Reform that Makes Sense: Part II

Affirmative Cancelation of Removal

Cancelation of Removal provides relief to certain immigrants who are placed in removal proceedings.  To qualify, applicants must have maintained continuous physical presence in the United States for 10 years and they must be people of “good moral character.” In addition, their removal must result in extreme and unusual hardship to a U.S. citizen spouse, parent, or child.

Some criminal convictions will preclude a finding of good moral character. And at present, a person cannot apply for Cancellation unless the government places them in removal proceedings.

Basically, Cancellation of Removal works like this: if an undocumented person is placed in removal proceedings because of some unlawful act, he or she may be allowed to stay in the United States so long as they meet the requirements of the statue.

Cancellation of Removal is great for those who qualify. However, because it is only available as a defense to removal, it leads to the ridiculous result of denying relief to good people with positive equities while granting relief to someone who may have committed past discretions. Consider the following examples:

  • Juana Alvarez is from Mexico. She has lived in the United States without documentation for 12 years. She is married and has two U.S. citizen children. One night, Juana is pulled over and arrested for Driving Under the Influence (DUI). Juana goes to jail and is placed in removal proceedings as a result of her arrest. Juana can apply for Cancellation of Removal because she has maintained continuous physical presence in the U.S. for at least 10 years, she is a person of good moral character, she has no disqualifying criminal convictions, and if she is deported her USC children will suffer extreme and unusual hardship.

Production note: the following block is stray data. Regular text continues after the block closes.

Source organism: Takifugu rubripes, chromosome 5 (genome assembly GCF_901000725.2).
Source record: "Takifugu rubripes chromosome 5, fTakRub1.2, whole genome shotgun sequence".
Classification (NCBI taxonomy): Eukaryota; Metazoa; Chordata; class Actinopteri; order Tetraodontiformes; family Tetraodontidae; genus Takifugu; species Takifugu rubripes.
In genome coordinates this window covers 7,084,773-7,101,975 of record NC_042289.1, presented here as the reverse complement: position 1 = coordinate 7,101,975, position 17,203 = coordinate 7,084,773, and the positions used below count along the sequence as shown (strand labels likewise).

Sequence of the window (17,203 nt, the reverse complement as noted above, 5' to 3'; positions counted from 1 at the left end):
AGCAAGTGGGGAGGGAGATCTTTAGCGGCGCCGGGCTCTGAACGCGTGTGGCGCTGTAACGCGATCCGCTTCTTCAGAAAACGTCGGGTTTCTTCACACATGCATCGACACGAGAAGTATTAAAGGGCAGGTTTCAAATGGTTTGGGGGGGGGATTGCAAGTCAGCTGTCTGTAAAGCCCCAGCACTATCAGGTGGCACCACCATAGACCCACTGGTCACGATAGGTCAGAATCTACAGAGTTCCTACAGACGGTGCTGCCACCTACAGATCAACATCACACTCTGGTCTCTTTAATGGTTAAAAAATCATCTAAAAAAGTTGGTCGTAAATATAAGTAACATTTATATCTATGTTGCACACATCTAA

• Barbara Mendoza is also from Mexico. She has lived in the United States without documentation for 12 years. One of her children requires medical attention and neither can speak Spanish. Unlike Juana, Barbara has never been arrested for DUI and she has no additional criminal history. Barbara has paid all of her taxes, she is well respected in her community, and her U.S. citizen children would suffer extreme and unusual hardship if she were removed to Mexico. However, because Barbara has not been placed in removal proceedings, she does not qualify for Cancellation of Removal.

As a result of this absurdity, we must explain to our clients why a neighbor who was arrested for some indiscretion is suddenly working lawfully in the United States while they continue to hide in the shadows despite having never committed a crime.

How can this be fixed? Make Cancellation of Removal available as an affirmative application as well as a defensive one. A very simple solution to a law that is profoundly counterintuitive and yet has very real implications.

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